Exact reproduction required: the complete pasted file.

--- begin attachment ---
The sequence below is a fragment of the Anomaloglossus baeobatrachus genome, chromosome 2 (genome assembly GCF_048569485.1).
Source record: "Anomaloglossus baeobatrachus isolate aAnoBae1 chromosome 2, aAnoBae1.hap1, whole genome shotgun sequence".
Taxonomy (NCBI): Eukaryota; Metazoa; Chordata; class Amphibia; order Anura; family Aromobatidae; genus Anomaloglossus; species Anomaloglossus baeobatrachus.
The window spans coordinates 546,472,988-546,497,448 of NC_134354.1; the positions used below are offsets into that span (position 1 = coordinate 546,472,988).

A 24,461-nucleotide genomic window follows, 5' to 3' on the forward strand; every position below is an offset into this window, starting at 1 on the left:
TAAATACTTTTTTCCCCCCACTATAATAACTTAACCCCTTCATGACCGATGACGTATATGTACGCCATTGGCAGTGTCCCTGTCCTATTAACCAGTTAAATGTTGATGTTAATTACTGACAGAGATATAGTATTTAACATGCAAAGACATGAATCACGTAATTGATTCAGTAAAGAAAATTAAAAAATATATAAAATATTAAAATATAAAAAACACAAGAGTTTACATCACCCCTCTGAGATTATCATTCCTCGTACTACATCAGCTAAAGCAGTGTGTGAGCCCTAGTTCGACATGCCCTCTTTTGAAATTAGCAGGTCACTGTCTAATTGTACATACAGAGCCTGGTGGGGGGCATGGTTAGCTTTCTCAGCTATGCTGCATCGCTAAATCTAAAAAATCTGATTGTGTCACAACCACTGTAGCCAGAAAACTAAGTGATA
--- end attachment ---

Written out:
The sequence below is a fragment of the Anomaloglossus baeobatrachus genome, chromosome 2 (genome assembly GCF_048569485.1).
Source record: "Anomaloglossus baeobatrachus isolate aAnoBae1 chromosome 2, aAnoBae1.hap1, whole genome shotgun sequence".
Taxonomy (NCBI): Eukaryota; Metazoa; Chordata; class Amphibia; order Anura; family Aromobatidae; genus Anomaloglossus; species Anomaloglossus baeobatrachus.
The window spans coordinates 546,472,988-546,497,448 of NC_134354.1; the positions used below are offsets into that span (position 1 = coordinate 546,472,988).

A 24,461-nucleotide genomic window follows, 5' to 3' on the forward strand; every position below is an offset into this window, starting at 1 on the left:
TAAATACTTTTTTCCCCCCACTATAATAACTTAACCCCTTCATGACCGATGACGTATATGTACGCCATTGGCAGTGTCCCTGTCCTATTAACCAGTTAAATGTTGATGTTAATTACTGACAGAGATATAGTATTTAACATGCAAAGACATGAATCACGTAATTGATTCAGTAAAGAAAATTAAAAAATATATAAAATATTAAAATATAAAAAACACAAGAGTTTACATCACCCCTCTGAGATTATCATTCCTCGTACTACATCAGCTAAAGCAGTGTGTGAGCCCTAGTTCGACATGCCCTCTTTTGAAATTAGCAGGTCACTGTCTAATTGTACATACAGAGCCTGGTGGGGGGCATGGTTAGCTTTCTCAGCTATGCTGCATCGCTAAATCTAAAAAATCTGATTGTGTCACAACCACTGTAGCCAGAAAACTAAGTGATA